Minerva

The cosmic pursuit to find Pluto is a neat example of how imagination, obsession, and reason align what can be seen. After scientists at the Lowell Observatory finally discovered “Planet X” in 1930, the world weighed in on what to name it. Let’s brew on naming your project.

As discovery releases new realities, a great name established an identity. A name makes a project feel real and allows you to talk about your ideas with others. It also creates an identity to build your marketing around. If you’ve been thinking about your project for a while, a good name may emerge. If you’re struggling, here are three ways to land on something scalable.

1. Be descriptive. If it’s impossible to guess what you’re offering at first glance, you’re taking an early gamble. Hyper specific names may stand out in the moment, but too much definiteness can limit your ability to evolve. Attention is hard to earn, so avoid obscurity, names that may trap you, or anything that makes your business hard to remember.

2. Verify your name is available. It’s tough to set yourself apart while still being easy to remember. As you consider naming a business, get creative, but do your homework before you fall in love. Research existing trademarks, domain names, social media accounts, industry competitors, and funky spellings.

3. Think long-term. To withstand the test of time, consider how this name can support long-term growth. If the trend you’ve based a name around fades, might it make you look outdated? Will highlighting a specific location eliminate the ability to expand? In short, don’t corner yourself unless it’s on purpose.

Once you lock in a name, start using it within customer discovery to explore how it’s received by those you seek to serve. When a name clicks, align your marketing and overall vocabulary around the newly established identity. This will make your company recognizable and over time, connects you to more true fans.

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Pluto was the second choice of scientists who discovered this beloved dwarf planet. Minerva was the team’s favorite, but it was already taken by an existing asteroid.

Listen

Listening is louder than it sounds.

Most entrepreneurs like to talk and the more obsessed we are, the more vociferous we seem to get. Idea machines must be willing to share compelling stories, but listening is a key part of any transmission. This may seem obvious, but with precious air time up for grabs and knowing so much about our own interests, listening can devolve into feeling like a required distraction.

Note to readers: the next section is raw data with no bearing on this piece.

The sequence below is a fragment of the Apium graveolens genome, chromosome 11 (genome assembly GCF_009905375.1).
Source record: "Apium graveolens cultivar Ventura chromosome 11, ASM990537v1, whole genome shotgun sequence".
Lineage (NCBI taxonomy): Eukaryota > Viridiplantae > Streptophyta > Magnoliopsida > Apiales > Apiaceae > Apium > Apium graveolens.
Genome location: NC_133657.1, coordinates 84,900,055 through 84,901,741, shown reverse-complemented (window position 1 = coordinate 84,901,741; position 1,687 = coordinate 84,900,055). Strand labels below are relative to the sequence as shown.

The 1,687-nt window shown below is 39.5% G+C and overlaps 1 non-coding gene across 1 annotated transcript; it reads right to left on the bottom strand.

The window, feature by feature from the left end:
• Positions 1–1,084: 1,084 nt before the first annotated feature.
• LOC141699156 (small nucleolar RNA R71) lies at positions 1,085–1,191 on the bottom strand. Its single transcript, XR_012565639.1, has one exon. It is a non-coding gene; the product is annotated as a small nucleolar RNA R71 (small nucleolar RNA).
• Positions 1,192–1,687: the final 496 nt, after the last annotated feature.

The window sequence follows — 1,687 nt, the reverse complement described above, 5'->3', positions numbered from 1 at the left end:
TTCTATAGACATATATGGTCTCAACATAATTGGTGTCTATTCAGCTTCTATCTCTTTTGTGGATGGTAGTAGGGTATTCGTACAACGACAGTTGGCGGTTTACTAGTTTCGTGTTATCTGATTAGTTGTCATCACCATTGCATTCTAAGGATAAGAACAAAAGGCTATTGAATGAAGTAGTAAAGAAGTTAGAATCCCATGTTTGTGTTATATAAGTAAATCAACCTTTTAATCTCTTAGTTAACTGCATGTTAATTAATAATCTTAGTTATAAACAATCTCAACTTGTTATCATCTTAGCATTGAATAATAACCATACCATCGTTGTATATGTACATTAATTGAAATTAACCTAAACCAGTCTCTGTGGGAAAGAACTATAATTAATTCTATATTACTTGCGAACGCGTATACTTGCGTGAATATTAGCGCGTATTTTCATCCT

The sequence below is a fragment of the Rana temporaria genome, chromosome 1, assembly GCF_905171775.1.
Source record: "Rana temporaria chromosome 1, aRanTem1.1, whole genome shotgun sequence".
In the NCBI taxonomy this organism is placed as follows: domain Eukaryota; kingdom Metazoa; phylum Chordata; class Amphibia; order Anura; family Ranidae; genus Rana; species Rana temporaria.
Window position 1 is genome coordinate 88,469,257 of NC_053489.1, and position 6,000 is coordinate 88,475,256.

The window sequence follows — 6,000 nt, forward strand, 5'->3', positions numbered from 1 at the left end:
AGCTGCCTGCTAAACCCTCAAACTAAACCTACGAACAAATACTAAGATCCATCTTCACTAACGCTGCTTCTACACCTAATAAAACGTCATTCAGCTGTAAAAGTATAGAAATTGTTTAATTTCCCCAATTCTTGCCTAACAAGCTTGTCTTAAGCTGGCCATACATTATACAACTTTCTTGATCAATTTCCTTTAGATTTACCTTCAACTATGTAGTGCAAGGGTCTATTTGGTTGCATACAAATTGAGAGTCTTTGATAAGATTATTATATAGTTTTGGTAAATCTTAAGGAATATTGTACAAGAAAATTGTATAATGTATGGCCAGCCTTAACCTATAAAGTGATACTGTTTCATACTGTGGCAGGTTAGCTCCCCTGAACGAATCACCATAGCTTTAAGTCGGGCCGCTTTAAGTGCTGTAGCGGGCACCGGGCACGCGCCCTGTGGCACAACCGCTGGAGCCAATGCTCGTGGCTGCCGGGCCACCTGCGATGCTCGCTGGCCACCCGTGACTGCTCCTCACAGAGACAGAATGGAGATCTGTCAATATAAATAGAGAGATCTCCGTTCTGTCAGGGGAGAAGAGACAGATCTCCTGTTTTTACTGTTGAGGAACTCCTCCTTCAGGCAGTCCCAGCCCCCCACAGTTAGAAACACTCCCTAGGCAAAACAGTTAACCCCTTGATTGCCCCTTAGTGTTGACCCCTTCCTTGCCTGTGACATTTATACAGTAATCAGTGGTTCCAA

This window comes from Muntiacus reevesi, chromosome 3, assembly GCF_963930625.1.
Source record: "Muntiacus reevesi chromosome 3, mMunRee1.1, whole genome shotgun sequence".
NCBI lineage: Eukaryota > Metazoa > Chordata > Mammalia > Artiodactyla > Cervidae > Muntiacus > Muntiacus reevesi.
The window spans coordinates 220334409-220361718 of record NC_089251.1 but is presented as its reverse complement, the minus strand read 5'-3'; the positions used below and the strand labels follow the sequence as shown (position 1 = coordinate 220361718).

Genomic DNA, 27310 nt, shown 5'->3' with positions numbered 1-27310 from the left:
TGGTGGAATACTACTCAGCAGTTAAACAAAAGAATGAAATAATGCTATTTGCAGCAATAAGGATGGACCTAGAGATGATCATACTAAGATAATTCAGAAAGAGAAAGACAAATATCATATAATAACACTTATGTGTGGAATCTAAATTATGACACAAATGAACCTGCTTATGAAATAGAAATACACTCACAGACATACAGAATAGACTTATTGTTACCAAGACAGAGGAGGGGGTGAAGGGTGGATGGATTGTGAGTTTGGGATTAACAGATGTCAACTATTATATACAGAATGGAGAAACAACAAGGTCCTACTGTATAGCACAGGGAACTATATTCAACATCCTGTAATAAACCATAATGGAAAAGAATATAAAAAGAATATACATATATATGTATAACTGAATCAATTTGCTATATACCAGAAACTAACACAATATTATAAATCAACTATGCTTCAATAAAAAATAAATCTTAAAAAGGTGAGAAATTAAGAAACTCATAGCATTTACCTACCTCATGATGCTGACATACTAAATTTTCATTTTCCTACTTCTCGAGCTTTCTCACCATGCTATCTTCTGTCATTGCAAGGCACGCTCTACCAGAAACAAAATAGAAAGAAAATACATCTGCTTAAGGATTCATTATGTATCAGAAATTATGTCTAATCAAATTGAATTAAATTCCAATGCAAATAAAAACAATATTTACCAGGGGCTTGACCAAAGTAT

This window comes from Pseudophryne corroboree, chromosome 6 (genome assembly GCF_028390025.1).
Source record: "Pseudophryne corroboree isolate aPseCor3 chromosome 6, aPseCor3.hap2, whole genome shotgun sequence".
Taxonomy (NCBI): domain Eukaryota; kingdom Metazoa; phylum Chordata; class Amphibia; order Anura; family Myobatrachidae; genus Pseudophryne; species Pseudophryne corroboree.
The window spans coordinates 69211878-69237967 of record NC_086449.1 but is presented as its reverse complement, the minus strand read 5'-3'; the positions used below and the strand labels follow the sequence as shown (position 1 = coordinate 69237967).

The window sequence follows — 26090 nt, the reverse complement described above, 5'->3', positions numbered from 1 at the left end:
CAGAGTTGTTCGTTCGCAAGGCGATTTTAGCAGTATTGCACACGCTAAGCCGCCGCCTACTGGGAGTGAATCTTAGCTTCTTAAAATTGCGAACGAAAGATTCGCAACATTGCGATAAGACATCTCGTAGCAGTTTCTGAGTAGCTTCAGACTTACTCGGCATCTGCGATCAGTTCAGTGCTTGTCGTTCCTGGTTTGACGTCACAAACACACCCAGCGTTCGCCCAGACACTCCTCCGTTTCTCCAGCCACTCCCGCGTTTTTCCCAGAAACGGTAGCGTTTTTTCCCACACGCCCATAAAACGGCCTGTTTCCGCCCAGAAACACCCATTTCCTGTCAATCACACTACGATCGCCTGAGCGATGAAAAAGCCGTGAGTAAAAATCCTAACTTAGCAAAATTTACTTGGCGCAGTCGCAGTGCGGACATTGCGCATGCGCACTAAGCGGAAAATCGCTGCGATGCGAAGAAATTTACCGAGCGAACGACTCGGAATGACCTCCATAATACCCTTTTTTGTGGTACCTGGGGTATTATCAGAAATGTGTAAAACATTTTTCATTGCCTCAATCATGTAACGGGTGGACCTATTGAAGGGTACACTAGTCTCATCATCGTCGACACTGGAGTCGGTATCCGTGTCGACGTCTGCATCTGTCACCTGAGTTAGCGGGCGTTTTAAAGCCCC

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Hearing is passive. Listening is active.

As we guide people through the layers of understanding, active listening forms a bond much faster than forcing yourself to be heard. The fear of not having time to deliver your message will linger, but when we truly tune into what another person is saying, it shows we care. It also helps us better harmonize our thoughts within the moment and counters the common mistake of overloading others with too much numbing details all at once. Knowing each conversation is part of a broader relationship and community-building journey, good listeners are almost always given a chance to make a bigger impact.

Ready for an experiment? The next time you meet someone new, embrace your inner scientist. Set your introverted/extroverted mindset aside and focus your attention on asking as many thoughtful questions as you can. The less you talk, the better. This will feel awkward if you just fire question after question, so be concise with each response, then return to more thoughtful questions for a more natural interaction. Consider expanding this social experiment by purposely doing this throughout an entire networking event. Remember who you talked with and track how the listening-focused conversations evolve. Over time, how do these relationships built on listening, compare to others where you’ve been more outspoken? Here are a few tactics to support your practice.

  • Center your internal attention.
  • Stay engaged with eye contact.
  • Use jarring questions to dodge small talk.
  • Don’t interrupt or jump to conclusions.
  • Occasionally paraphrase what was said.
  • Avoid the urge to make it about you.
  • Ask curious questions to go deeper.
  • Exit gracefully, without a sense of rush.

This type of active listening will extend your ability to hear more, but also make your responses more in-tune with what others are thinking, versus always trying to prove your point. Selflessness may keep a conversation from landing exactly where you want in that moment, but as you move from one topic to the next, you’ll learn how others work. When done well, an unspoken bond forms. This synchronization creates space to explore more directions you’d like to take future conversations, but now with the priceless ingredient of shared enthusiasm.

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Listening within a support network ignites optimism, connection, and motivation. A healthy balance is to also listen to your challenge network, which keeps us intellectually humble and rooted in reality.

Stealth Mode

We’re all guilty of thinking our idea is better than it is.

Stealth mode is when entrepreneurs wait to start telling their story. Staying quiet about a new project often starts with good intentions. Curiosity and a bit of mystery can generate hype, especially if you’ve been successful in the past. Too often however, people hold onto silence because they fear feedback or that what they’re building may not work in the wild.

To avoid failure, the choice to continue building in stealth mode keeps everything safely in the workshop. This may be wise if the project needs work or when the competition are known pirates, but there are few ideas that require much secrecy. With 8 billion humans on earth, your idea is probably not unique and when it comes to shipping your art, it all comes down to execution. Survey the market and research existing patents to help guide decision making, but stealth mode will soon lag toward being an excuse to procrastinate. Even if you have something big, it can be deflated without the open air of honest feedback. Stealth mode may sound nice, but silence, pride, and fear can devolve into a suffocating sinkhole.

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Winners are good at losing.

If you decide to build in stealth mode, give yourself firm timelines. Determine if intellectual property needs legal protection. If you need to keep certain aspects of the project under wraps, do so while still allowing the idea to breathe. Stealth mode only works when it results in a stronger story. It’s hard to know how strong your story is unless you share it.